How a bunch of little-known, well-off women (and a couple guys) are taking over social media with their fancy handbags and six-figure watches. I like to call them the "Real Housewives of Instagram."
I love Kate Upton. Scratch that. I love Kate Upton's breasts. And no, I'm not a straight man, a lesbian, or a crying infant in search of my next meal (you're shocked, right?). But really: Loving Kate Upton's breasts has helped me love my own.
The other Monday night, I was watching The Bachelorette and Google image searching my favorite Des-hubby-hopeful Brooks (so dreamy) when I came across something wonderful: The Bachelor was hosting an open call in New York! No question about it, I was going. But first, I had to find something to wear.
Is there a better chronicler of fashion history and all-around-beloved fashion personality than Cameron Silver? As the new star of Bravo’s Dukes of Melrose, Silver, the man most credited with making it cool to wear old clothes and co-owner of Los Angeles vintage emporium Decades, now has the adulation of a nationwide and global audience. At a Vidal Sassoon Pro Series event last week, Silver exhibited his usual charm as we talked about vintage history, how more informed consumers have affected his business, and which modern designers he sees as having vintage appeal.
We thought it was interesting and exciting and newsworthy when Karl Lagerfeld closed today's Chanel couture show with two brides holding hands, symbolically showing his support of marriage equality in France. The AP nabbed the story first, but they used some strange language to report it. We're talking specifically about the phrase "lesbian couture."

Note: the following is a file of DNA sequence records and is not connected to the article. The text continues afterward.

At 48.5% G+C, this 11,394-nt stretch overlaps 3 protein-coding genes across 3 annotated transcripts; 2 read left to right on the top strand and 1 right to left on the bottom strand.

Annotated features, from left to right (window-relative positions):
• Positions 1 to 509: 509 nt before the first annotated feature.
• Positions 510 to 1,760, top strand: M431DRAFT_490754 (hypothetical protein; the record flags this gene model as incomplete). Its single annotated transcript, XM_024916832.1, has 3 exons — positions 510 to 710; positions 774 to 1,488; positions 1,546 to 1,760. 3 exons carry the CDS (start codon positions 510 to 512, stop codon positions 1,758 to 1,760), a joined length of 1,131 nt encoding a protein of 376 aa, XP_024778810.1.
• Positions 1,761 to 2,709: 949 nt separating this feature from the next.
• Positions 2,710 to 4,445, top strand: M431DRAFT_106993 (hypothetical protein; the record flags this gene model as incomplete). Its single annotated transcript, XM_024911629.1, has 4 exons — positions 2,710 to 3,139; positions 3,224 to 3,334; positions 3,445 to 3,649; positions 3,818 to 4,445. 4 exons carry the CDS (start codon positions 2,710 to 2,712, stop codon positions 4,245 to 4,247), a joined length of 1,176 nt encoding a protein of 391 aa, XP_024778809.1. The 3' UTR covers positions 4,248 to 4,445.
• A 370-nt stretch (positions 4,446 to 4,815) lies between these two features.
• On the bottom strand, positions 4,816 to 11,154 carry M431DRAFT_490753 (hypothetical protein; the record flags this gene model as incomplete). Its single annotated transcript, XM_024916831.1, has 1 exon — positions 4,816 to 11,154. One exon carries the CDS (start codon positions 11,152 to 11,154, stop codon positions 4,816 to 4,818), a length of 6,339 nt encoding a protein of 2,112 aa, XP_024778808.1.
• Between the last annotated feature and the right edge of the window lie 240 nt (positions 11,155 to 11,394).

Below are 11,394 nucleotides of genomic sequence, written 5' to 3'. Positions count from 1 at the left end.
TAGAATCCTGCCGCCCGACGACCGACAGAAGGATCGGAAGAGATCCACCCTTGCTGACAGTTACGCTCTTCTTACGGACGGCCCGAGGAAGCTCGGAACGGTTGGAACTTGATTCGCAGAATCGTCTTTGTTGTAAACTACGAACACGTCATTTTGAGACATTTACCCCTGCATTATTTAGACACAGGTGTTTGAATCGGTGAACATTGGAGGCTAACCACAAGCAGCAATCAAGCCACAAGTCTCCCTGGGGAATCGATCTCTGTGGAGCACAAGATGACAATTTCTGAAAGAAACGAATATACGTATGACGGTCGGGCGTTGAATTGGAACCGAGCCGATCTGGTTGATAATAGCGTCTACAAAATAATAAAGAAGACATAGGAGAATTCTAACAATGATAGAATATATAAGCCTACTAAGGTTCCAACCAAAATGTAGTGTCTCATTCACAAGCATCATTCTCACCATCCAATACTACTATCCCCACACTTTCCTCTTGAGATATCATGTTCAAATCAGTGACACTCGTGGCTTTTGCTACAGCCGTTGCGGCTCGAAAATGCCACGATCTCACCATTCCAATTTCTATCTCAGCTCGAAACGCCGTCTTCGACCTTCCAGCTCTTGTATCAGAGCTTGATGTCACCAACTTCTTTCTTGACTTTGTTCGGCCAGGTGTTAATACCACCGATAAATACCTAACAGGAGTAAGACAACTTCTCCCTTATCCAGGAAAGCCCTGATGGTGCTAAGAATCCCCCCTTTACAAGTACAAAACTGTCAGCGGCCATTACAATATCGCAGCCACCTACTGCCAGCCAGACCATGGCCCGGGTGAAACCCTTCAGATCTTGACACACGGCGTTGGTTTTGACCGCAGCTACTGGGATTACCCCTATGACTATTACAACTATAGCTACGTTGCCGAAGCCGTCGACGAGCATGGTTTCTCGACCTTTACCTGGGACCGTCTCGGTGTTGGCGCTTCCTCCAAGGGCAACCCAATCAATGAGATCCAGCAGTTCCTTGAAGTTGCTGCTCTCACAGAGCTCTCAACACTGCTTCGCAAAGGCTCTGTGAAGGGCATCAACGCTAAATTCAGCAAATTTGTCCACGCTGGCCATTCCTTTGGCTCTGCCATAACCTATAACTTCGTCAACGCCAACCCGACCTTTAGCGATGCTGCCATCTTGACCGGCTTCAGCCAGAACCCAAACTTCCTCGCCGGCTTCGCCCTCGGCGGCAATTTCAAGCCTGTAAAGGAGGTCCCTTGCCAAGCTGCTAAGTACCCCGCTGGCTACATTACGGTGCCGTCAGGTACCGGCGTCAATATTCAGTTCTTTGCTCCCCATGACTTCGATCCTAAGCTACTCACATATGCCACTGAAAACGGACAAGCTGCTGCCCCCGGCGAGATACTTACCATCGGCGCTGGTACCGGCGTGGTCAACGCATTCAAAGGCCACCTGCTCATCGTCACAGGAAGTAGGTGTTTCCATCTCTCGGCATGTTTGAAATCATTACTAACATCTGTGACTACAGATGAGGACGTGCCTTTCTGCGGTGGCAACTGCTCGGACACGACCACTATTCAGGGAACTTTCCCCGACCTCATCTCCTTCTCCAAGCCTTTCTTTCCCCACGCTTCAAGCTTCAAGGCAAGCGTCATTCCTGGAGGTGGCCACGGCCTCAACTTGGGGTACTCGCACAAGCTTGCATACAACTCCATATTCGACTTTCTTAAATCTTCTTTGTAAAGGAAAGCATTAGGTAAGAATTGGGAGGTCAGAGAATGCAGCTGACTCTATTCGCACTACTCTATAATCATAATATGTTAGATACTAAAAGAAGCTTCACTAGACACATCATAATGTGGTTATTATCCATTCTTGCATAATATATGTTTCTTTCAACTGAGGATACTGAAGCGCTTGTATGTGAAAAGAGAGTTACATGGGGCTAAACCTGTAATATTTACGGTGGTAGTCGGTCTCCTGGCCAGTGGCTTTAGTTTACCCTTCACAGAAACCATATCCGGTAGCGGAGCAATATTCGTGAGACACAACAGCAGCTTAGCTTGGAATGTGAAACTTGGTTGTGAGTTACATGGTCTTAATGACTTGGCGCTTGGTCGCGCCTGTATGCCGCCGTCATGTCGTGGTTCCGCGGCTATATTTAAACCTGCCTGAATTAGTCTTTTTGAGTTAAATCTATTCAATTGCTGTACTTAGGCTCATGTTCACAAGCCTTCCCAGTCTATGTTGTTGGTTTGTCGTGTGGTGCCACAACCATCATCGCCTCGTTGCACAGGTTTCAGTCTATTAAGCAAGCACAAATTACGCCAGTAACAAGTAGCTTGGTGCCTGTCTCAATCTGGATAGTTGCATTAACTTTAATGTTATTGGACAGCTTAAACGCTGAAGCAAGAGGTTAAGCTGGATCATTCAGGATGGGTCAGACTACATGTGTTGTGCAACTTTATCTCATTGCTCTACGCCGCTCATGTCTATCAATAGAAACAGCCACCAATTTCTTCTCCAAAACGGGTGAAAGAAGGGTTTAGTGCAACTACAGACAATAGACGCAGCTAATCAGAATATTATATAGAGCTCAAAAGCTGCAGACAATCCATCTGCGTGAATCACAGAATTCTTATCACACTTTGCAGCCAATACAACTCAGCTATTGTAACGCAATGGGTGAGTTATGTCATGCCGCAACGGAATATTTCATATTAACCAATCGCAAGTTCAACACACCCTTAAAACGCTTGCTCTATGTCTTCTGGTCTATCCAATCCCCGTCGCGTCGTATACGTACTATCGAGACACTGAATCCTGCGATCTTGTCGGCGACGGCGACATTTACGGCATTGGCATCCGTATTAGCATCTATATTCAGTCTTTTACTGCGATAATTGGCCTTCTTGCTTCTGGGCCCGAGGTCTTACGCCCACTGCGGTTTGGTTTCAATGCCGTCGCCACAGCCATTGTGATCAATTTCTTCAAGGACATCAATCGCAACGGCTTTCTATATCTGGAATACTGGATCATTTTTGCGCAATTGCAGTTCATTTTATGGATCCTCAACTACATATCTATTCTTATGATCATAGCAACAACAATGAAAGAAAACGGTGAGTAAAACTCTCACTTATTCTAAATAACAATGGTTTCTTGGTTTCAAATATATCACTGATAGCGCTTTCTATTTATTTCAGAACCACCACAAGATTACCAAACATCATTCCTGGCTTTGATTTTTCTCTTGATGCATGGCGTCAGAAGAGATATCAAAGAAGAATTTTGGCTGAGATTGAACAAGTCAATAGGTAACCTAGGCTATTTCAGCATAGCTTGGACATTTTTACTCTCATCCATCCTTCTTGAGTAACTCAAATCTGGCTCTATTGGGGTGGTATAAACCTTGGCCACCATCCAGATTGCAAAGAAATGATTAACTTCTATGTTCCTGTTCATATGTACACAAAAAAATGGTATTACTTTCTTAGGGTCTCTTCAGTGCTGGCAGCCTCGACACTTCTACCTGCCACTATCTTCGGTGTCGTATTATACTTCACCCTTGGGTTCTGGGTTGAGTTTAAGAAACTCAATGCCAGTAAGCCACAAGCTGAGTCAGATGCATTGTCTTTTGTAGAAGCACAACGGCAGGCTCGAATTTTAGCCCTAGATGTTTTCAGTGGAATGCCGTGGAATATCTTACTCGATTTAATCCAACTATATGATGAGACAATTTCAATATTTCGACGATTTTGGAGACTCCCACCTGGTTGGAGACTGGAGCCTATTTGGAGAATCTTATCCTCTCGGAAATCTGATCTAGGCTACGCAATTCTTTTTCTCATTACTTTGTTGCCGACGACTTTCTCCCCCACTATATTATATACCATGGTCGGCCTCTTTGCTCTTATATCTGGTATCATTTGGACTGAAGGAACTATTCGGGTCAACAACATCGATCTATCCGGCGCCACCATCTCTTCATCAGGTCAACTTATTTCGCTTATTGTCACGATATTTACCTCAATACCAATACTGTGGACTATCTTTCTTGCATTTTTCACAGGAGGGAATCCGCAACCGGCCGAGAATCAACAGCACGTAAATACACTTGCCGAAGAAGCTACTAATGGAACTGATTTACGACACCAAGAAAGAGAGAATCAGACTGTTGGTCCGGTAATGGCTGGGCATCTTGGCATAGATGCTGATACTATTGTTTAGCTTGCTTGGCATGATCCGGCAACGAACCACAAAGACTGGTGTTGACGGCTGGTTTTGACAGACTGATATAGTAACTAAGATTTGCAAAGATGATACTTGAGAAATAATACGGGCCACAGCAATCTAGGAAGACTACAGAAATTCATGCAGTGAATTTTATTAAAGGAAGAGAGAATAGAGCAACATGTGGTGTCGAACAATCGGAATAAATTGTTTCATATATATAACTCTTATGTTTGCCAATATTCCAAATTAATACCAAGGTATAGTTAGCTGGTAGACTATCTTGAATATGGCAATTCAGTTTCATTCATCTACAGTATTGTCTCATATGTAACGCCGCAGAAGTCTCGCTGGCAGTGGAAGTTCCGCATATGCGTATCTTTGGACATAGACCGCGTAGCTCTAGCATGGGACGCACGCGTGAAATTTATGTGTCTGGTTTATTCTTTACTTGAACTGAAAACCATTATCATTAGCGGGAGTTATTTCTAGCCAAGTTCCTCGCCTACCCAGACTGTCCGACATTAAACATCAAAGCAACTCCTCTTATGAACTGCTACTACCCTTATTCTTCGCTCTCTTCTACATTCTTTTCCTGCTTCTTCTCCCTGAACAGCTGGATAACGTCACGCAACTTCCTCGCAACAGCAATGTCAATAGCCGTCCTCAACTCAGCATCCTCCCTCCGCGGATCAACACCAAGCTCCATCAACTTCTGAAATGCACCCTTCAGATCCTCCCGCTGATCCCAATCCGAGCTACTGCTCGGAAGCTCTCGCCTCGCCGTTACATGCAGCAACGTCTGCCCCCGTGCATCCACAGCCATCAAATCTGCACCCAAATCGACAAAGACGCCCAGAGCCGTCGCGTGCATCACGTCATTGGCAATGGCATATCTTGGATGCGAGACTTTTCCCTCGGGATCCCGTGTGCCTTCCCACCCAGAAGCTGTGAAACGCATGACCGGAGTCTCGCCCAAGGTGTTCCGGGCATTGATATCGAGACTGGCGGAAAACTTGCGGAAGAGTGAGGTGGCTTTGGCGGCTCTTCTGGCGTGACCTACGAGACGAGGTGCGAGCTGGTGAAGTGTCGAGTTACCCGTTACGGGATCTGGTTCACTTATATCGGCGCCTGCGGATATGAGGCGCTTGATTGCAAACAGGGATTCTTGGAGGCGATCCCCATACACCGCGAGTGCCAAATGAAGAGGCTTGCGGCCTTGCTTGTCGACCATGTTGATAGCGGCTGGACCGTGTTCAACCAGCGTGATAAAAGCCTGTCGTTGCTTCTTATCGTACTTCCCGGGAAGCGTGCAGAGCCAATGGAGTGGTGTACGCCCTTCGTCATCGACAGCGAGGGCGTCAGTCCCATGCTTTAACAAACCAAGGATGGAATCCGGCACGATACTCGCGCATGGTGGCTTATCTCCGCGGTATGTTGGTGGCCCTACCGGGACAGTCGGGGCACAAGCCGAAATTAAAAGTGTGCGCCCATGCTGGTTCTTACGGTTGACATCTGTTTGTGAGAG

Ah, fashion party food. Anyone who's ever been to a fashion event, or any fancy holiday party for that matter, knows what we're talking about here: The bounds of teensy-tiny, too-adorable-to-not-consume h'ors doeuvres that always seem to be hovering just an arm's length away. Maybe you came right from work and haven't had time to eat a proper dinner. Maybe that model-slash-cater waiter carrying the deviled quail eggs has been giving you the eyes since you first walked in (or... hasn't he?). Whatever the reason, there you are. There they are. You have one choice: To eat, or not to eat. So what'll it be?
Aside from having one less person to buy a present for, it's hard being single during the holidays. There's the awkward nagging smalltalk from relatives at family parties, the endless commercials involving fireside proposals, the falling on the ice skating rink with no one to help you up as you lie there freezing cold and motionless just waiting, hoping... ...We've been there. We are there. ' That's why we've enlisted the help of three online dating experts—yes, that's a thing in these modern times—to guide us towards Mr. Right by way of sartorial success:
Has the mystery of Kim Kardashian's newly-sleek (and kind of ill-fitting) wardrobe been solved? Click through for side-by-side comparisons of Kim and Christine and decide for yourself.
Are you a gun enthusiast with a passion for fashion (and the ability to ignore a national tragedy)? Well then, a company called Machine Guns Vegas ha